If you've recently received a promotion (or new position) that requires you to move to a new city or state, you may be wondering whether your employer will offer to cover some of these costs. Indeed, when filling specialized jobs, many employers find it worthwhile to pay to relocate the right employee rather than try to mold a local employee into a position that may be a bad fit. What types of expenses may your employer cover in connection with a relocation package? Will you be taxed on these costs as income? Read on to learn more about the factors you may wish to keep in mind when negotiating a relocation package.
What types of expenses may be covered by your company?
Relocation packages can be fairly basic or all-inclusive, and often the terms of these packages can be negotiable. You'll want to determine what qualities of the moving process are most important to you, and negotiate accordingly. For example, do you value convenience over all else? You may want to request a full-service move that doesn't require you to lift a finger during the packing or shipping process. In other situations, assistance with the sale of your current home or purchase of your new home may be of paramount importance. Some of the benefits you may be able to request include the following:
- Moving services
Even the most basic relocation services involve assistance in packing and shipping your household belongings. In some cases, your relocation package will simply provide a flat dollar amount to cover the cost of moving your belongings and allow you to make these arrangements yourself, while in others your employer will directly pay the moving company for a specified set of services. In the latter situation, you'll often just need to provide a date and time to the moving company, and are then free to travel to your new home at your own pace while your belongings are shipped for you.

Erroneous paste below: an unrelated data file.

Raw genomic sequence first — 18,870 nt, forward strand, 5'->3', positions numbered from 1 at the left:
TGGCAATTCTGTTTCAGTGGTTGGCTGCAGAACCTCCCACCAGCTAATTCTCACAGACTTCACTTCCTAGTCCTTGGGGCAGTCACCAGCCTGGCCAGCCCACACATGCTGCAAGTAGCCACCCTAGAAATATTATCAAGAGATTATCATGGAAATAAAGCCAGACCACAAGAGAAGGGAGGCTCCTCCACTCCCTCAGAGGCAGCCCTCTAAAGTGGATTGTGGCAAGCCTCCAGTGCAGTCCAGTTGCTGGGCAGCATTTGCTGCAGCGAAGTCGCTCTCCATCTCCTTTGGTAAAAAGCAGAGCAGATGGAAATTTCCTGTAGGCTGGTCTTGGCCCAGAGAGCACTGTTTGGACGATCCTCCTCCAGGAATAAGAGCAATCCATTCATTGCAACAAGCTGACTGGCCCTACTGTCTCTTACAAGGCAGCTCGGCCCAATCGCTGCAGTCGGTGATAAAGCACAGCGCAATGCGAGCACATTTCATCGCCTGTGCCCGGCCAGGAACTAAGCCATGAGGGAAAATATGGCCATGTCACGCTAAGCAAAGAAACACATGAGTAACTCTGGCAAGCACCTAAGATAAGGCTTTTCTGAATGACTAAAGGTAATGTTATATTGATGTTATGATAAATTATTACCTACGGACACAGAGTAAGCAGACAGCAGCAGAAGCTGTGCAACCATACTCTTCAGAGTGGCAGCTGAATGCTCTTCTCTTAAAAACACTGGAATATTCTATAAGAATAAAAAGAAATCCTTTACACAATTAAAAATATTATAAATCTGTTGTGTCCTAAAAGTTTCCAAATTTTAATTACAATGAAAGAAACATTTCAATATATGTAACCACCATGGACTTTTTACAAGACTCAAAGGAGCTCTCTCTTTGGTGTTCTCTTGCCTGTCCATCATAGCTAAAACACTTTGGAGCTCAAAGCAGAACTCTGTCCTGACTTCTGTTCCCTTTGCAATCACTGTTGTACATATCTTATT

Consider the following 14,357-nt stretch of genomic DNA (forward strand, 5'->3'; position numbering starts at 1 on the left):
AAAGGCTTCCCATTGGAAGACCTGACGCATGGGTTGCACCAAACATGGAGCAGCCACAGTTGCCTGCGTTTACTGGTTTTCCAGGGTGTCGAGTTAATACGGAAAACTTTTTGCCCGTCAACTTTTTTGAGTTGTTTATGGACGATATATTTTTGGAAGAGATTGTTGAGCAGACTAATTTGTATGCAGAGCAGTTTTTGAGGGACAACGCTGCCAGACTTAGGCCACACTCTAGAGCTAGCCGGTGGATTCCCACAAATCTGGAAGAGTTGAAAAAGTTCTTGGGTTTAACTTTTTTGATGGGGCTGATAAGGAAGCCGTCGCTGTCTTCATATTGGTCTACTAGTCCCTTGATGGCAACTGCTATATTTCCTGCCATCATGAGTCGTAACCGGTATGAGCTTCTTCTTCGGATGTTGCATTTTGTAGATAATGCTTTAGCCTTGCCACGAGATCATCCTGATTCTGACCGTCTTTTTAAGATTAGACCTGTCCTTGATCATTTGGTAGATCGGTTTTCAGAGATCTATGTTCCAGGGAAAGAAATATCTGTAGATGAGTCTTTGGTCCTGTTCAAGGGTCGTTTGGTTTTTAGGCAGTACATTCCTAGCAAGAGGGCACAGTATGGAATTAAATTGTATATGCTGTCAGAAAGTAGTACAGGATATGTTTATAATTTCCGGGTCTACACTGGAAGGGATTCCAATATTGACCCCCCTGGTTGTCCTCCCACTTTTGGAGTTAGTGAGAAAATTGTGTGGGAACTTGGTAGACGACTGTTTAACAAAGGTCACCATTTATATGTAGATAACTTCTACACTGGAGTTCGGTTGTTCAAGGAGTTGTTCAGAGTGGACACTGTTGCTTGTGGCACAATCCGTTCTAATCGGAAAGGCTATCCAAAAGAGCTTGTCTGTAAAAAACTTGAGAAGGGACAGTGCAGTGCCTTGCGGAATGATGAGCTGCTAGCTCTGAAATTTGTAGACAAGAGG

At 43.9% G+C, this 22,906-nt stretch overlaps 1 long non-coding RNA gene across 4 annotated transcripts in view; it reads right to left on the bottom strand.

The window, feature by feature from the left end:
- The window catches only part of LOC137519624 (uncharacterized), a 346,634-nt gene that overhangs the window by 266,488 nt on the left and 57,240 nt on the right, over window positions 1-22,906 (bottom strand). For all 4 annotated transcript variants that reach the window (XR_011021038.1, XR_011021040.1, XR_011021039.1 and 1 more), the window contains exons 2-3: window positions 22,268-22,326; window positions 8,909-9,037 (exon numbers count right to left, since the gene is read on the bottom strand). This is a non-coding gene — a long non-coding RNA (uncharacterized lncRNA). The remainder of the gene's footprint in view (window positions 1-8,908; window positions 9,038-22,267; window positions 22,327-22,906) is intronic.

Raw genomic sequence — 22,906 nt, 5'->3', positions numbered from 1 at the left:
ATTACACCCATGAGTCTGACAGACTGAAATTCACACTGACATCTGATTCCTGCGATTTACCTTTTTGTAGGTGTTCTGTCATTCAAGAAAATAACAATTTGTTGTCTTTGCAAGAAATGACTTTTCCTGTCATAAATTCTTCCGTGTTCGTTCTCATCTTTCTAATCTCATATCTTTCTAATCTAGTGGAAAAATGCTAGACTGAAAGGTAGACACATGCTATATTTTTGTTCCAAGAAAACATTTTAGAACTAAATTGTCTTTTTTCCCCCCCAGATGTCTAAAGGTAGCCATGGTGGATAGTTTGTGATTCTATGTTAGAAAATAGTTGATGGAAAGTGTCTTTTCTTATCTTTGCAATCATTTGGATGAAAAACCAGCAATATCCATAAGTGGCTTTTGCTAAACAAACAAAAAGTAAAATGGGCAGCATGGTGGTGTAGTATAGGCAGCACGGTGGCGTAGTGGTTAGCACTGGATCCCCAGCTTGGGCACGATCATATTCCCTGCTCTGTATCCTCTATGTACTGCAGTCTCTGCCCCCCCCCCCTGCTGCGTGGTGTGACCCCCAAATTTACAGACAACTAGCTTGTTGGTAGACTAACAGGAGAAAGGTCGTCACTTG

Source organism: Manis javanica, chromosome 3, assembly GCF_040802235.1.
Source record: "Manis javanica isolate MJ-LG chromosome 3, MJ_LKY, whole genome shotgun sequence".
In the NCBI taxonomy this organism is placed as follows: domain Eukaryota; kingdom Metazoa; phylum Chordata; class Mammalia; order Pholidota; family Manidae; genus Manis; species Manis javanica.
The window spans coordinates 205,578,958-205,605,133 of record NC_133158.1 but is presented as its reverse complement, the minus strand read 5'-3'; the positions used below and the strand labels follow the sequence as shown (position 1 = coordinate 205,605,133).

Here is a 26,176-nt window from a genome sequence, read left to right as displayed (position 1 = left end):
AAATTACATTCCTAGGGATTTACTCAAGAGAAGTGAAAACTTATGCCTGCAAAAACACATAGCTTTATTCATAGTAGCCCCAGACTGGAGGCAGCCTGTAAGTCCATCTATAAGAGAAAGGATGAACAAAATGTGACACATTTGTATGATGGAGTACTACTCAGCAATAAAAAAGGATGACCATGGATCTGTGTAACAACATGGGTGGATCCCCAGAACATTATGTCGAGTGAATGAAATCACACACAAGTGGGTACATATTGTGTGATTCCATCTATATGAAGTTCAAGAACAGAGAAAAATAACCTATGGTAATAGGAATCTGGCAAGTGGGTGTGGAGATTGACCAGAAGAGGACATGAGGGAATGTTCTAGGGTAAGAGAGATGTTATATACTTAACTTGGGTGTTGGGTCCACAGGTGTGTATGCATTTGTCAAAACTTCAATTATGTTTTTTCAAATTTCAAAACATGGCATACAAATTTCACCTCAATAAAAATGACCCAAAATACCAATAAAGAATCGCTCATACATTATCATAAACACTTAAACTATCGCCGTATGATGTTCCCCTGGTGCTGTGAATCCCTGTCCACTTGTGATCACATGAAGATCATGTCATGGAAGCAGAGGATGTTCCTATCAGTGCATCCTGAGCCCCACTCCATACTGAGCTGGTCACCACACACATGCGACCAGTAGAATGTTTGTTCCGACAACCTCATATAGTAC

- Auto shipping
If you're moving cross-country, you may prefer not to put the extra miles on your vehicles -- or possibly even concerned that an aging car or truck won't make the trip. In this situation, your employer may pay to ship your vehicles. (Other large items, like boats or campers, may have to be shipped on your own dime.)
- Temporary lodging
If you haven't yet found a home in your new city or state, your company may pay for extended-stay services for you and your family at a hotel or apartment near your work site. Any storage unit expenses associated with your temporary stay will likely also be covered if your package offers this option.
- Lifestyle assistance
Your company may offer to pay additional expenses associated with your specific situation. For example, if you have young children who will also be moving, or if you're the primary caregiver for an ailing parent, your company may help pay for temporary daycare or assisted living services until you can settle in your new location and find more permanent options.
Will your company-paid relocation expenses be taxed?
Under certain circumstances, your relocation package may be tax-free -- essentially allowing your employer to provide you with extra tax-free compensation. As long as your relocation assistance was entirely related to the cost of moving your belongings (and yourself) to your new location and was fully accounted to your employer, you won't pay taxes on these costs. However, if your employer simply provided you with a flat reimbursement and didn't require you to turn in receipts or refund any excess assistance, you'll be taxed on the full amount as income. It's often best to document your expenses and refund the overage (even if it can be tempting to pocket the cash), only to avoid the hit at tax time.Share